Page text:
On Fililpina Domestic WorkersTranslated by Chen-t'ang 鎮棠, written by Jinky Tam Hoi-yan
In the vestibule, we can see a lot of things others don't. As a mixed of Hong Kong and the Philippines, I see a lot of things other Hongkongers and Filipinos don't.
My granny and my mom started a maid employment agency for over a decade. They are all Filipinas, and so I witness many of their stories.
My mum has a good friend Ester, who has been a foreign domestic worker in Hong Kong for 7 years. As her son wishes to be a pilot, she works hard in Hong Kong to earn a living and help her son to fulfill his dreams. Ester said, “Last time I was back. He was playing computer games, and I said, 'If you are not studying hard, I will not earn money in Hong Kong. This is a waste of time.' Then he started to revise.” She could not hold her tears when she spoke of her family members.
Ester could be a lawyer, but her family lacks money. Ester was the best in her school with flying colours, and many teachers appreciated her. Yet, her family could not afford her fees anymore, and her dream subsided. However, she works hard in Hong Kong for her son's dream. “I don't want him to follow me, an example with ability but without a chance.” You can feel that she is different and more independent than other Hongkongers.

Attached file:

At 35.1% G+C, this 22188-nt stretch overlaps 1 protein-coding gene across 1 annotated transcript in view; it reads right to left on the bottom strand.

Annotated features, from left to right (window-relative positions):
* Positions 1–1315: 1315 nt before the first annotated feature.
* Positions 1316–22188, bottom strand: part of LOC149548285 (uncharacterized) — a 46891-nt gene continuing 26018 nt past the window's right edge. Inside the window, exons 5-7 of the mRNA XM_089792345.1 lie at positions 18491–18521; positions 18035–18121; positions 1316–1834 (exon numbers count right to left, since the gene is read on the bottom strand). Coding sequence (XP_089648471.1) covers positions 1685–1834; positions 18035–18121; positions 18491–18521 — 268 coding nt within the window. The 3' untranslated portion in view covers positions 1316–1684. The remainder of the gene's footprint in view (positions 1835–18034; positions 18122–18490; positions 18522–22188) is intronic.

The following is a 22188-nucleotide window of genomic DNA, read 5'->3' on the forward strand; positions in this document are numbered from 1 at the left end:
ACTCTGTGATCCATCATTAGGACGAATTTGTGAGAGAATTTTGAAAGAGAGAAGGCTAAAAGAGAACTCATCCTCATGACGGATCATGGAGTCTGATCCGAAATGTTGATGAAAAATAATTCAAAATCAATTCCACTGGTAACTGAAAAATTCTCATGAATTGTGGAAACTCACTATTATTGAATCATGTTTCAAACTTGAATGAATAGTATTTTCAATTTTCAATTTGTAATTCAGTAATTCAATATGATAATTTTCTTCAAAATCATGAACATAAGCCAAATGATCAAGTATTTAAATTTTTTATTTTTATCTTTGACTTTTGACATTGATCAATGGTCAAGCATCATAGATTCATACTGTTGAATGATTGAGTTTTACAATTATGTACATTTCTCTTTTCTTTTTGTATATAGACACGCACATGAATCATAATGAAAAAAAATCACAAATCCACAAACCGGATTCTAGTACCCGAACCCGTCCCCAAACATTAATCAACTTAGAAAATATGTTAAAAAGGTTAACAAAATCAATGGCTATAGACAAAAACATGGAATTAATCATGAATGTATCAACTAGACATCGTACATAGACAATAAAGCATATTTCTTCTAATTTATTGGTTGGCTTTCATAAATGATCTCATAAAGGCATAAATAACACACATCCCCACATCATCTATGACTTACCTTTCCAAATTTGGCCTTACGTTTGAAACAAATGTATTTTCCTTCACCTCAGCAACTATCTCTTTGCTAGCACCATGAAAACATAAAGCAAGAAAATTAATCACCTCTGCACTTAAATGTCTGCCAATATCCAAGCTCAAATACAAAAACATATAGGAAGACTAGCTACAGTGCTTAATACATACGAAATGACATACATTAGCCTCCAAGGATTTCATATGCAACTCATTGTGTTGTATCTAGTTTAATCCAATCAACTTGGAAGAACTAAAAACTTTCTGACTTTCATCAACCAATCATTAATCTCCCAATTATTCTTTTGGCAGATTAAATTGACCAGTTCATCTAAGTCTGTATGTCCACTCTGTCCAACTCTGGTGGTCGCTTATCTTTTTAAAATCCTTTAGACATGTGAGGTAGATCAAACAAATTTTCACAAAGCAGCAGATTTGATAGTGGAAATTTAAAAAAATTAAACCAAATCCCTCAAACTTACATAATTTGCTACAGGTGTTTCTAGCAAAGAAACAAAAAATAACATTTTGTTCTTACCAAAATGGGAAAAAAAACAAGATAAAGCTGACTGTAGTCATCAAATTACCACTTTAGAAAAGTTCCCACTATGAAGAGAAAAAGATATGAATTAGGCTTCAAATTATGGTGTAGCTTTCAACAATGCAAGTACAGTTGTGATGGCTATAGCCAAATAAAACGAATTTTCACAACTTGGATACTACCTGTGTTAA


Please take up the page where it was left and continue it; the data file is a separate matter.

Unlike other domestic workers, she would not sit on the ground in the park. “We have dignity too. There are seats in McDonald's and Starbucks, and benches in parks. Why should we sit on the ground?” She understands that Hongkongers do not like going to these streets on Sunday, as there are so many workers, but Hongkongers should understand that they have no other places to go. When they work 6 days a week at home, they naturally want to go somewhere else. Some say they are annoying, loud and dirty. But they are more optimistic and blissful with laughters. They are happy even if they earn a little, and even buy things for their families back home. Hongkongers might wonder why do they often take photos in front of brand name shops? They told me, “We just want them to know we are good in Hong Kong.”